by Ken Yorke

This article deals with some of the budgerigar genetic theory and the assumptions made in the creation of the software program BUDGEN. This article comes substantially from an optional reading section in the BUDGEN users manual, but is capable of standing in its own right as a text on general bird genetics described in very simple terms. This section does not profess to be a complete work on detailed genetic theory nor does it attempt to be. People with no knowledge of genetics should read this article and use it as a springboard for more detailed reading on the subject should it be of interest.

All of the colours and physical characteristics of the budgerigar are controlled by genetic instructions. While some of these physical characteristics can be modified by environmental forces such as diet, health, injury, climate etc the basic characteristics of any budgerigar are determined by a set of genetic instructions it receives from each of its parents at conception. These instructions that the budgerigar receives remain basically unaltered in its body for its entire life and are partially inherited by its own offspring.

These instructions are known as genes (sometimes simply called factors). Connected strings of these genes are called chromosomes (Just like a string of beads, where the beads are genes and a string of beads is a chromosome). These genes, as do the chromosomes, occur in matching pairs. (Think of two essentially similar strings of beads laid side by side with the beads of the same color directly beside each other.) Different literary sources at different times have stated that the budgerigar has somewhere between 13 and 60 pairs of chromosomes in each cell. Irrespective of the exact number, all of the colour and marking factors (such as Violet, Opaline, Pied etc) that budgerigar breeders are most interested in are dispersed around these pairs of chromosomes. In general, most of the common varieties of budgerigar owe their appearance to individual factors. That is, the presence of a particular factor in either single or double dose is enough to change its appearance.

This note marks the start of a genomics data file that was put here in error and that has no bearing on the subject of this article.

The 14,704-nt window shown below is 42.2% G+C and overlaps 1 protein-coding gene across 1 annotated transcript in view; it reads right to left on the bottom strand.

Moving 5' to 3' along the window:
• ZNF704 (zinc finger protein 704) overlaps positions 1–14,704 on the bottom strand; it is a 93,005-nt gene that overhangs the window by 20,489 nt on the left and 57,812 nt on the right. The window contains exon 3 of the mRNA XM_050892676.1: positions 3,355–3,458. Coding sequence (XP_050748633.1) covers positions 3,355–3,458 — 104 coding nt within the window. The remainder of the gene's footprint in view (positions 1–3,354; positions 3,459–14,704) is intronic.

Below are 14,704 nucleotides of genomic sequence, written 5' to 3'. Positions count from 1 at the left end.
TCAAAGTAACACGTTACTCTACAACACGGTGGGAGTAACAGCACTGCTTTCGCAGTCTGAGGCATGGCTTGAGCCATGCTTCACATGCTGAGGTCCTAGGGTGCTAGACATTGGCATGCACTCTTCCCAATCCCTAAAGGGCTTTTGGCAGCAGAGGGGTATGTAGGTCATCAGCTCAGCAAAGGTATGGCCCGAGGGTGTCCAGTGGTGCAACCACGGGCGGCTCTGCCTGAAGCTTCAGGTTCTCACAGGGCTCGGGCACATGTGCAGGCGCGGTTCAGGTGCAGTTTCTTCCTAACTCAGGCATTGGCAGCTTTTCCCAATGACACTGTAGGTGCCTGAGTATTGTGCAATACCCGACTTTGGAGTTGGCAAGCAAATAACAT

Since there are probably more varieties of budgerigar than there are numbers of chromosomes within the budgerigar then its seems logical that some of these chromosomes are home to more than just one type of factor. This has in fact been proven. Some of the menus in BUDGEN have grouped these linked factors together. The GREEN, BLUE & YELLOWFACE MENU also incorporates the Dark Factor since they share a common chromosome. The GREYWING, CLEARWING, DILUTE MENU as well as the SEXLINKED MENUS also reflect respective common chromosomes. There are likely to be other linked factors as well which as yet have not been identified and BUDGEN obviously doesn't reflect these and therefore treats them as unique separate factors.

All budgerigars have the same number of essentially identical chromosomes. A Greywing budgerigar for instance has nothing extra nor anything less in the way of factors (genes) than say a Pied budgerigar. The difference between the two genetically is in the way certain of their genes in specific places on specific chromosomes have undergone some kind of chemical change. This change results in what is known as a mutation (think of it as a particular random bead changing colour ). With the exception of the Sexlinked factors, all factors must occur in pairs. Any individual pair of genes can be configured in any of three possible states. 2 original non-mutant (Normal wild type) genes or 2 mutant genes or 1 mutant gene with 1 non-mutant gene. Birds which have 2 non-mutant genes will appear the same as the normal wild light green budgerigar as far as that particular characteristic is concerned. Birds with 2 mutant genes will usually show the new mutant characteristic (possibly a change in colour or wing pattern or just about anything). Birds with one mutant gene and one non-mutant gene have conflicting instructions and their physical appearance depends on which instruction is the stronger.

If the mutant gene is stronger than the non-mutant then this mutation is said to be Dominant. If the mutant gene is weaker than the non-mutant gene then this mutation is Recessive. Such a bird is said to be Split for that mutant characteristic. If the mutant and non-mutant genes are of approximately the same "strength" then a compromise is reached and this is known as Semi-Dominant.